We've had an assortment of disease problems. I'll discuss 3 here; one that turned out to not be a disease, one that is incurable but apparently non-fatal, and one that I am still trying to cure and for which I don't have a good diagnosis. Some brief descriptions follow, along with some very marginal pictures.
We have four ranchu that started getting rather alarming white pimples on their wens (headgrowths) at about 9 months of age. The pimples would come to a white head over about a week, and then leave a raw spot as they healed for a week or so. Turns out that this is not uncommon for headgrowth fish as they go through spurts of development of the wen. For my fish, I found a teaspoon of non-iodized salt per gallon speeded up the healing process. An example picture. (85KB). In general, people that breed headgrowth-type fish seem to consider this a normal part of wen development.
We have an oranda that developed an abnormal, mustard yellow headgrowth. The growth started while we were on vacation in December of 1995. When we returned at the end of the month, the growth was the size and color of a half yellow split pea. Five months later, the growth is 4 or 5 times that size, but appears to have slowed its rate of growth. The fish seems unconcerned and its tank mate, a telescope eye, shows no similar problems. Suggestions on this included to stop feeding Hikari pellets and improve water conditions, both of which I've done. Apparently, headgrowth fish sometimes get these growths, and while unsightly, there is not much to be done. A black and white image of the oranda. (40KB) and a color closeup (33KB). Note the bubbles on the tumor and wen; these have disappeared since the photo was taken. Post et al, in The Manual of Fish Health, discuss a viral agent that can cause this type symptom. It is not treatable, but is also typically not fatal (and may even clear up after a few weeks, though the affected fish is still a carrier). If this is the oranda's problem, it is not clear how it was infected, since it has been with a single tank mate for 3 years. My best guess is that it was either present all along and stress caused an outbreak, or I introduced plants that somehow carried the virus (less likely).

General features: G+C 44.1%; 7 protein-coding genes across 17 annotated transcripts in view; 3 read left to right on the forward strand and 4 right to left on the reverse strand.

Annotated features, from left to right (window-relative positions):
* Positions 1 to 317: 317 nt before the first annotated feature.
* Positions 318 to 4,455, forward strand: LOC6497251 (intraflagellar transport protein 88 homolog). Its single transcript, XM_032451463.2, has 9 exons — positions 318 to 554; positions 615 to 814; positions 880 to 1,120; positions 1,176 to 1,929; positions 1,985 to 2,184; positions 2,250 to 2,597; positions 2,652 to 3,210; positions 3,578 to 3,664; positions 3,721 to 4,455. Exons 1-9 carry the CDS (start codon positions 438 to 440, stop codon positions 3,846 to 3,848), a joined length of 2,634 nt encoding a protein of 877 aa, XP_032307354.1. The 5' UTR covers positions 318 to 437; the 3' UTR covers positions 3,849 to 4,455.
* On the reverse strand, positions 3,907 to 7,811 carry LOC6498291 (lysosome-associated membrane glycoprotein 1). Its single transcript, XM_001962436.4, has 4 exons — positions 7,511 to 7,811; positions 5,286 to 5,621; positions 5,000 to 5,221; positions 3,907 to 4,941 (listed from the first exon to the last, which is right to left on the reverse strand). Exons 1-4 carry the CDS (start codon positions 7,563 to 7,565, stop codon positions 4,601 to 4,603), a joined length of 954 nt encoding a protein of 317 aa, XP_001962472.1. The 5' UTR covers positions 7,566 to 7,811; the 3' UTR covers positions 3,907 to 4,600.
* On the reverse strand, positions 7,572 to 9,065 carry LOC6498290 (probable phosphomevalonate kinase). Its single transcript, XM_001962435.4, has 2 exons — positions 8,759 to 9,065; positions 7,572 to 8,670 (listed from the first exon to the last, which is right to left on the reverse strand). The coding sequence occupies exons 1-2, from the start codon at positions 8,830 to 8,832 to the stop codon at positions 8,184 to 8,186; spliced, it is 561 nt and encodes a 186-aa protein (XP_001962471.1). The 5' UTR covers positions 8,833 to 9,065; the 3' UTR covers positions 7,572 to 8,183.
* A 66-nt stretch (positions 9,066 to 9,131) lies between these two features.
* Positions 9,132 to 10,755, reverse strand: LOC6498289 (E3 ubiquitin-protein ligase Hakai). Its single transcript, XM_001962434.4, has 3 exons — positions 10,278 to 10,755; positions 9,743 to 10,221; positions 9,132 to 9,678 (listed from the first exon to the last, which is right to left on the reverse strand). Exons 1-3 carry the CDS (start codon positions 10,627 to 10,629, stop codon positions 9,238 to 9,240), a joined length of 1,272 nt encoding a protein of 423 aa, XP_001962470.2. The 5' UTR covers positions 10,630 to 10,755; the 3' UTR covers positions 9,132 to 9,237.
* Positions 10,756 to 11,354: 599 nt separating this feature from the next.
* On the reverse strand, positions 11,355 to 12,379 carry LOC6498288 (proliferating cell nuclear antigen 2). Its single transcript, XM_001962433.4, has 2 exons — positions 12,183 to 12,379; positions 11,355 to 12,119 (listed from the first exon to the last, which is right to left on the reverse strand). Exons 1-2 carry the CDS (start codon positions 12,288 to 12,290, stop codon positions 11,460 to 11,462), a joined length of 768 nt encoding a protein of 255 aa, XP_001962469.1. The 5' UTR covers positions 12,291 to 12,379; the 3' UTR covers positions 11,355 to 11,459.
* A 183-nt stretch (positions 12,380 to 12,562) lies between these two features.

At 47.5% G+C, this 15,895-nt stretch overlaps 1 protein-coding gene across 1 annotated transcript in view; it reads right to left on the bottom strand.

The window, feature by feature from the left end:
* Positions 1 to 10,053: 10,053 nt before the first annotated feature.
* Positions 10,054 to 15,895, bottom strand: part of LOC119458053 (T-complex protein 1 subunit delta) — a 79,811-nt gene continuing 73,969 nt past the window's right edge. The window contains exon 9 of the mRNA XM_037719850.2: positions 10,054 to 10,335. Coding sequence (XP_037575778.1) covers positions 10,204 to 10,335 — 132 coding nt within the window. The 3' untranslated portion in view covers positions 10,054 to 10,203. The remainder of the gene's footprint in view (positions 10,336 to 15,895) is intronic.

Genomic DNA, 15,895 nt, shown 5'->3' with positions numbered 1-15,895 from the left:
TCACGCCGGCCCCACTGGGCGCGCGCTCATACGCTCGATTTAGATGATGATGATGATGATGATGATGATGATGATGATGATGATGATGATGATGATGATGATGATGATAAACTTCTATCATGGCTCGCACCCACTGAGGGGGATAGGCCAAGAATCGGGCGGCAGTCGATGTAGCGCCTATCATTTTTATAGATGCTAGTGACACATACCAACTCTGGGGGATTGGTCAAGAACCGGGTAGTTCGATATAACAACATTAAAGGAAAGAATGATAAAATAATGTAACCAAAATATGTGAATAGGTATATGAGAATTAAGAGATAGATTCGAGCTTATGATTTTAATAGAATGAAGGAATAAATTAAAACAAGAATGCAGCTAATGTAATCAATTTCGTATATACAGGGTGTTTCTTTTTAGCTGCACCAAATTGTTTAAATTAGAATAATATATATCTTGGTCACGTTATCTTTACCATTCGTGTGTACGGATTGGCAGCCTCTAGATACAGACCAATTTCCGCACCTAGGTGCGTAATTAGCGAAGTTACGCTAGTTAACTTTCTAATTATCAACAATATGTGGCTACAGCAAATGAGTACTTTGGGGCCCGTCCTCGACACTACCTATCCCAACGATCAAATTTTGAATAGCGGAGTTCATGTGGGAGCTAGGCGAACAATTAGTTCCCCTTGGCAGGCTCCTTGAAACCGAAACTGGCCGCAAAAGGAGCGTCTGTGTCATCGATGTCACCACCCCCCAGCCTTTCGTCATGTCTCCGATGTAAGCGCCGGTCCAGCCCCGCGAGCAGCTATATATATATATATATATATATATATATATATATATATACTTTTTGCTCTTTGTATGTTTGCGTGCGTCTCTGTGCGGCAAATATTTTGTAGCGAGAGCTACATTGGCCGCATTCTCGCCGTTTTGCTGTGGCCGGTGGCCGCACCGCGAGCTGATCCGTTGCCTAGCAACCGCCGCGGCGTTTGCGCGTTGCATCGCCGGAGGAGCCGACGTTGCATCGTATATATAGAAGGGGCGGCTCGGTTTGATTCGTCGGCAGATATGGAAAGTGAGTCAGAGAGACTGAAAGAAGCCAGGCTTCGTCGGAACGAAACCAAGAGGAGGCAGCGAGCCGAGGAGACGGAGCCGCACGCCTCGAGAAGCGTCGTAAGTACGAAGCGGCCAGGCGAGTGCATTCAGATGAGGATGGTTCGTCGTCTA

The final problem is a white tail spotting on my ranchu. Only some have it, and it seems to spread very slowly. What I see are 1 to 2 mm white dots on the outside surface of the lower part of the caudal fin. From the sides, you can see a slight raised area on the fin surface. Whatever this is, it is unresponsive to Coppersafe. I've had some success with Nitrofura-G in a hospital tank, but the problem seems to return when the fish is placed back in the main tank. I actually treated the entire tank with Nitrofura-G for one full month. While this reduced the symptoms, it did not eliminate them. A close-up of the tailspot disease. (14 KB) (Update: I believe this is also viral, probably in the lymphocystis family. The fish still have it mildly, but with good water conditions it reduces to just a spot or two. In any event, the fish are thriving a year and half later.)
In general, what I've learned so far is to have a few extra tanks around and to take a close look at the fish each day. Once you find a problem, though, diagnosis is very difficult (short of a lab analysis of the fish) for any but the most obvious diseases. If you decide to treat, particularly with antibiotics, follow the instructions carefully and carry out treatment for the FULL recommended period. These products often take time to work (my experience indicates that often no improvements are apparent for 3 or 4 days, and then improvement may be very gradual). Temperature, pH, and other factors can all impact treatment efficacy.
A lot of people have sent me questions about their goldfish disease problems. I don't know much, but I'm happy to try to help as time allows. However, before sending me a note asking for help, please read the following.